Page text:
Many of the new laws — either banning or protecting the right to abortion — came in reaction to President Donald Trump’s second nomination of a conservative justice to the high court, creating the possibility that the historic abortion rights decision could be overturned.
Why this law could be a bigger threat to Roe v. Wade than near-total abortion bans
An Arkansas law is less sweeping than bans on abortion in places like Alabama. It could be more dangerous for Roe v. Wade.
By Anna North
Jul 24, 2019
Near-total bans on abortion in Alabama and elsewhere around the country have gotten a lot of coverage in recent months.
But an Arkansas law requiring physician certification could have nearly the same effect without banning the procedure outright — and it might have a better shot at surviving a court challenge
This Abortion Drug Is Safe And Effective. Why Can’t You Buy It In A Pharmacy?
A groundbreaking study is underway that could change how U.S. patients access abortion.
By Molly Redden, HuffPost US
July 18, 2019
A first-of-its-kind study underway in California and Washington state could pave the way for the Food and Drug Administration to make mifepristone, the most widely used abortion drug in the United States, available at pharmacies.
Today, mifepristone is only available at abortion clinics, doctor’s offices or hospitals, from providers who register with the drug’s manufacturer. The FDA imposes special rules on mifepristone that prevent it — unlike most medications — from being stocked and sold in a pharmacy.
How Six-Week Abortion Bans Are Fueling a 'Radical' Year for Abortion Law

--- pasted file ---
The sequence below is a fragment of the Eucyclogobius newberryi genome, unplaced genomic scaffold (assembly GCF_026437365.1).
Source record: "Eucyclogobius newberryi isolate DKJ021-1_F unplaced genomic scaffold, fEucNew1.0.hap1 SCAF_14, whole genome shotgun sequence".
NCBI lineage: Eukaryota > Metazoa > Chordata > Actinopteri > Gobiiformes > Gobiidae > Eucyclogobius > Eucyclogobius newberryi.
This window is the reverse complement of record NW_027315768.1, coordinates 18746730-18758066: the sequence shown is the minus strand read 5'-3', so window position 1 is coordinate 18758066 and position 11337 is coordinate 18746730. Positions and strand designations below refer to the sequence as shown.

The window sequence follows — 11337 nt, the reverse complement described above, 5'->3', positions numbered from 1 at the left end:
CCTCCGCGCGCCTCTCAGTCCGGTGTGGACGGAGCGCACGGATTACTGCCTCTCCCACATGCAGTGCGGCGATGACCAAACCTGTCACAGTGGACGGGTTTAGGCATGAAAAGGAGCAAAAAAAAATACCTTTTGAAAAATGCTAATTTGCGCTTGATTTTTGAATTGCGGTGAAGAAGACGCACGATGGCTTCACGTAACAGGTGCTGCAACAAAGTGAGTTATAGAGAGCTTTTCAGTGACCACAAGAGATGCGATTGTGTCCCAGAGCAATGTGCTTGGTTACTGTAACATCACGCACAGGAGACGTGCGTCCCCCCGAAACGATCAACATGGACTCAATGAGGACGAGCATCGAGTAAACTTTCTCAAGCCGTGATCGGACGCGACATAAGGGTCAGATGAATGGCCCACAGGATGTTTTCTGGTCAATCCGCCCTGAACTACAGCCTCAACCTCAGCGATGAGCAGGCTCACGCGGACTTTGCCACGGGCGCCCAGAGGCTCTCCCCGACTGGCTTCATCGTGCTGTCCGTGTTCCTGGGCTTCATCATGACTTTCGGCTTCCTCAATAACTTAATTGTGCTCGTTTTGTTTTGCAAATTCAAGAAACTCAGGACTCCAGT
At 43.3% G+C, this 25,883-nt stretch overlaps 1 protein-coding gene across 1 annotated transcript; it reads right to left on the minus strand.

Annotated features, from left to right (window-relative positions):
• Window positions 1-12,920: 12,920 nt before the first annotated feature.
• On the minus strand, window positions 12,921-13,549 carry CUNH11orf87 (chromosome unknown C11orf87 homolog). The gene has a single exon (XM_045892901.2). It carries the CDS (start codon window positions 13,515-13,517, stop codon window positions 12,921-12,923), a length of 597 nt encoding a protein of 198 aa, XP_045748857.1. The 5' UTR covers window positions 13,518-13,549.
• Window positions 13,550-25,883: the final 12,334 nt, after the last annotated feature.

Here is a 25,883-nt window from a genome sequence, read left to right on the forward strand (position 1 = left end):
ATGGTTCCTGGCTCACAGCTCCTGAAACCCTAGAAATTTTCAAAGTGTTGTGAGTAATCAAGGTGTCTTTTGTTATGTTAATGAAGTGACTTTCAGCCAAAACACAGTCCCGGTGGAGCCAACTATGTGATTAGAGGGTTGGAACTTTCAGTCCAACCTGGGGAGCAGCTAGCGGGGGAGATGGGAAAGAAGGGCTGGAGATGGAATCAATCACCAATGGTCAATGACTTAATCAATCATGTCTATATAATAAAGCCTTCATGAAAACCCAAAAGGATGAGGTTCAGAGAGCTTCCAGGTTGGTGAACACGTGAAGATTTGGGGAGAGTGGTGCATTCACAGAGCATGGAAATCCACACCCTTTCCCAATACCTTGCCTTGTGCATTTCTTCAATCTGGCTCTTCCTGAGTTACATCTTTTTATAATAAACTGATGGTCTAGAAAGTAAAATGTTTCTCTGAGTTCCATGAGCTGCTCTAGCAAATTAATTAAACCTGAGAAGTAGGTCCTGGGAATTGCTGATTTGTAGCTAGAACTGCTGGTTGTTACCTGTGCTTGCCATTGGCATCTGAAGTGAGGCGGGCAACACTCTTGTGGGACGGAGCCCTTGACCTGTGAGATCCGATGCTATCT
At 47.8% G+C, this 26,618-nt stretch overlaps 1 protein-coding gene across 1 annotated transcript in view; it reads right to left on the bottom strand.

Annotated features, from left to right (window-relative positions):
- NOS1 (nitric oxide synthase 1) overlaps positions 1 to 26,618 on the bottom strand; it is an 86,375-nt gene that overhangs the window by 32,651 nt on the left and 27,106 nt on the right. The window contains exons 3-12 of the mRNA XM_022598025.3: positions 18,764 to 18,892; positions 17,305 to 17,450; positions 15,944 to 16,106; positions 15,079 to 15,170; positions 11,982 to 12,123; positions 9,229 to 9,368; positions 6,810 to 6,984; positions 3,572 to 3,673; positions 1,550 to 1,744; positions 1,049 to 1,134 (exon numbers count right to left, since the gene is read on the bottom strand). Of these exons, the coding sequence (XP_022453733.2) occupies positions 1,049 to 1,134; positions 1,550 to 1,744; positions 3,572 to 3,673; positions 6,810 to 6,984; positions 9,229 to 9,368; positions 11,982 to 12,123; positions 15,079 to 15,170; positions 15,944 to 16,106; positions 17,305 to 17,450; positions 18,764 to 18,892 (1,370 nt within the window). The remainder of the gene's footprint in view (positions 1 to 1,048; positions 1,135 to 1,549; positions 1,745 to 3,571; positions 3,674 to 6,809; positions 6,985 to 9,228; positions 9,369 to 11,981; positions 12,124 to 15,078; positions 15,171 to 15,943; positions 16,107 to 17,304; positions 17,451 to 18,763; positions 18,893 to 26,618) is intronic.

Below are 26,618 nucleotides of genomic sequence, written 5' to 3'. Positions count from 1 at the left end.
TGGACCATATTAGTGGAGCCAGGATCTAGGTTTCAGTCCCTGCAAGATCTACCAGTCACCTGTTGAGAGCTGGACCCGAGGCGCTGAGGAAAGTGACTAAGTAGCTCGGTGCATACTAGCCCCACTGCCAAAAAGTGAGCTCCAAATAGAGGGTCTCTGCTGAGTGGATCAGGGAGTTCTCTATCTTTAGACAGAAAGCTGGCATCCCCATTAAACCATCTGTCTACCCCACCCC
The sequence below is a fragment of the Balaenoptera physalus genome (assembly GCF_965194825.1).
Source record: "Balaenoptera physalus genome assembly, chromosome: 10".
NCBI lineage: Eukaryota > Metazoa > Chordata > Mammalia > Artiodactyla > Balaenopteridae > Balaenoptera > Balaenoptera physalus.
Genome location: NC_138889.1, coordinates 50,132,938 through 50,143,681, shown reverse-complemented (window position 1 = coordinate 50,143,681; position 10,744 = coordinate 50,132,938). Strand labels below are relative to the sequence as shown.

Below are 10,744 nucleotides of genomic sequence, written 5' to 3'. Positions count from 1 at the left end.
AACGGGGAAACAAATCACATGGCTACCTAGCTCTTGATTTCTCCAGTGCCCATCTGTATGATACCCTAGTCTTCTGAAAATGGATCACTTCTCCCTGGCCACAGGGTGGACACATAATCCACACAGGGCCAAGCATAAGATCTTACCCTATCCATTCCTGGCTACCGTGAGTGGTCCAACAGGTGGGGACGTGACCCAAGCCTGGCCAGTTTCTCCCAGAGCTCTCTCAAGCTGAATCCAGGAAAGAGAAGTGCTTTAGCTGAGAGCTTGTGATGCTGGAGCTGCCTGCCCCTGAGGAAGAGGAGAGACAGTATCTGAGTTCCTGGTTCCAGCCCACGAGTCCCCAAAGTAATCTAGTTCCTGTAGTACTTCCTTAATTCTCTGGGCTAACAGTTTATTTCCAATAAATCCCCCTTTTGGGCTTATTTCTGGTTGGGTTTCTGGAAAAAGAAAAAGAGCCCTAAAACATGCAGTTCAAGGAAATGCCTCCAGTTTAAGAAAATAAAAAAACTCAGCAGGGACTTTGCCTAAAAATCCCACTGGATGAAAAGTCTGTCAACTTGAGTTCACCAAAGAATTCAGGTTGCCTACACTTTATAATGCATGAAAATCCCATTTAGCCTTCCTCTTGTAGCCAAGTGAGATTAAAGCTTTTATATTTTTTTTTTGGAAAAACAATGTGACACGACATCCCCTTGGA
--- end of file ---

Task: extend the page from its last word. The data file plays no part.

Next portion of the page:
The bans mark an unprecedented year for abortion legislation—and a potential political turning point.
Apr 12, 2019
The projected political reckoning of abortion rights has arrived. Abortion bills, as expected, dominated state legislatures in early 2019, pushing the issue ever closer to the United States Supreme Court.
Among the 28 states considering abortion bans in the first four months of the year, a handful of the most conservative are aiming to ban abortion at just six weeks' gestation—when an embryonic "heartbeat" (doctors use the term cardiac activity, and embryos don't have hearts so much as tissues that will become the heart) can be detected. Abortion rights groups say the measures are so extreme that they effectively amount to outright abortion bans, since few women who want abortions would be able to access them before the cut-off, or perhaps even know they're pregnant.
Heartbeat Abortion Bills Were Once a Fringe Idea. Could They Overturn Roe v. Wade?
Three states have enacted heartbeat bills. Ten more are considering them.